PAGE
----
The sixth LMS in the LMSs that kick ass Friday series is Saba. Saba’s primary market is corporate learning with just more than half of all implementations installed behind-the-firewall (largest implementation 2,000,000 learners). Their total number of registered users/learners worldwide is 17,000,000 at over 1300 organizations. Saba is a major player among corporate LMSs -you can say it’s a benchmark system.
I interviewed Ben Willis, Sr. Director, Product Strategy who is responsible for Saba’s Social Media strategy about their product “Saba Social.”
Q: What social media tools has Saba incorporated into their LMS?
A: Ben Willis- Saba has had social & collaborative capabilities in our product suite for a very long while (since 2004 and the 3.x generation of our suite; we are now moving into the 6.x generation of the suite). Saba’s native & long-standing social learning toolset includes Wikis, Communities of Practice, User-generated content capture and exchange, Discussion Forums, Q&A, Expert location, RSS, Search-based learning and — significantly — Saba Centra, a real-time collaborative capability for Web-conferencing, e-Meetings & Virtual Classes. Saba’s most recent social learning announcement is called “Saba Social” and is a robust enterprise social networking solution that uniquely combines a rich person profile, competency-driven expertise, real-time collaboration, and a comprehensive Web 2.0 suite . Saba Social is a productivity tool designed to engage employees & customers, build connected corporate communities and accelerate high-quality knowledge exchange.
Q: What drove your decision to incorporate social media tools into your LMS?
A: Ben Willis – For all the recent buzz around Web 2.0 and the Social Social software phenomena, Saba has long held the point of view that these are meaningful technologies and philosophies that can and do drive real productivity. The concepts are real and can be applied very effectively in a variety of contexts to engage people (friends, peers, employees, customers, vendors…) and accelerate a process, whether that process be learning, communication, performance, innovation or general social interaction. In the context of Learning, for example, social media tools are defining the “New Blended Learning Toolkit” — expanding the options available to learning leaders just as e-Learning and Virtual classroom delivery did upon their arrival. Saba feels it is critical to have these tools in a unified platform to be able to deliver learning that is both current (speaking the language of today’s workforce) and highly effective (tapping new delivery modalities). The same is true in the context of successful Talent Management — people should be fairly assessed and rewarded for both their formal and informal contributions to an organization. In short, social software tools & philosophies can be powerful enablers of true peer-to-peer learning and people productivity.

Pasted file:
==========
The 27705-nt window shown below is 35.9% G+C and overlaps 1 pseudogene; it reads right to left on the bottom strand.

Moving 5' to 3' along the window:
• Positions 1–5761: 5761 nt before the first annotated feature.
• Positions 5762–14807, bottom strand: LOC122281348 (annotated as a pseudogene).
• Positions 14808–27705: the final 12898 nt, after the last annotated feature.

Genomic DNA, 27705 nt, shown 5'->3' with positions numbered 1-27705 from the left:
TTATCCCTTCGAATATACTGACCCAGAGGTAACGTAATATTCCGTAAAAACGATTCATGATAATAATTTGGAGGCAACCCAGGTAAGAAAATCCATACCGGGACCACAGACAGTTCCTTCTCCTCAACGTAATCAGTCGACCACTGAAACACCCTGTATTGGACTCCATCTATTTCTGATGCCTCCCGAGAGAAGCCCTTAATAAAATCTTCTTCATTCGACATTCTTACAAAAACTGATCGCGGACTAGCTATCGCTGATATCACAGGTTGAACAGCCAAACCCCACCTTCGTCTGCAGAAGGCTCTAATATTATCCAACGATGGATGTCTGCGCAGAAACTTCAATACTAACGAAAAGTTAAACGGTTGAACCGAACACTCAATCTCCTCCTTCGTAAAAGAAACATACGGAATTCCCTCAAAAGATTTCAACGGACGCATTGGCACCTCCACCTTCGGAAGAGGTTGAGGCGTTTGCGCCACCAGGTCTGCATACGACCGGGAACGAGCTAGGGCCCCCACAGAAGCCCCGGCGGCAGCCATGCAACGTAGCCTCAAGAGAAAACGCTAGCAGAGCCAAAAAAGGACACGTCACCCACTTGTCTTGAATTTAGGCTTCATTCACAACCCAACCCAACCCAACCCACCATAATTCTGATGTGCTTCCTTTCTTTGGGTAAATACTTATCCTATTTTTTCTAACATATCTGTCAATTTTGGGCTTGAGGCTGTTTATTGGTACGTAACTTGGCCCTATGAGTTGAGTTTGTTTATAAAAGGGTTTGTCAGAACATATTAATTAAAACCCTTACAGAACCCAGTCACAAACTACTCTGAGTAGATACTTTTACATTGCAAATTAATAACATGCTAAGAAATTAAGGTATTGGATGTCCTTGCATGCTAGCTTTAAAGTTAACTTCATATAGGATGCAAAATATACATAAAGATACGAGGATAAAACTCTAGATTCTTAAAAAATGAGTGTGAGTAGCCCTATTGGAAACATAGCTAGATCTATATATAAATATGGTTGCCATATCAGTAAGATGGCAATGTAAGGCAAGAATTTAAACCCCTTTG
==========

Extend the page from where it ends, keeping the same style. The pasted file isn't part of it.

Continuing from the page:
Q: If you could predict what LMSs will look like in three years, what do you see?
A: Ben Willis – NextGen learning management systems will be highly user-centered “learning environments” (vs.. management systems) and ‘learners’ will not think of these environments as learning systems at all; instead, they will be viewed as a collection of networked people and indispensable productivity tools where information is exchanged quickly and with a high degree of transparency. The LMS will shift from a focus on the “learning application” to a focus on being powerful “learning platforms” that are super-interconnected with other systems on both sides of the firewall.
Q: What difficulties are you seeing in the incorporation of social media among your current customers/potential customers?
A: Ben Willis – One common barrier to social media adoption is concern over the notion of “user generated content” and the possible organizational issues or risks surrounding that idea. There are legitimate tensions between those that view these new notions as enabling productivity & transparency and those that view them as introducing risk and/or loss of control. The good news is that the very same “Web 2.0” concepts that introduce these concerns offer opportunities for solutions to address those risks and Saba has been successful in demonstrating to our customers how we have designed those ideas into our offerings.
Thanks Ben. I agree that one of the greatest barriers in implementation is overcoming a culture of control. No easy answers there but good to hear that Saba is addressing the concerns in their design.
Prior LMSs in the kick-ass series:
Next week: Mzinga
(Disclosure: Saba’s Centra was recently named the Webcast platform for Brandon Hall Research’s Webinars and virtual workshops in 2009. Saba was also a sponsor of Brandon Hall Research’s IiL08 conference.)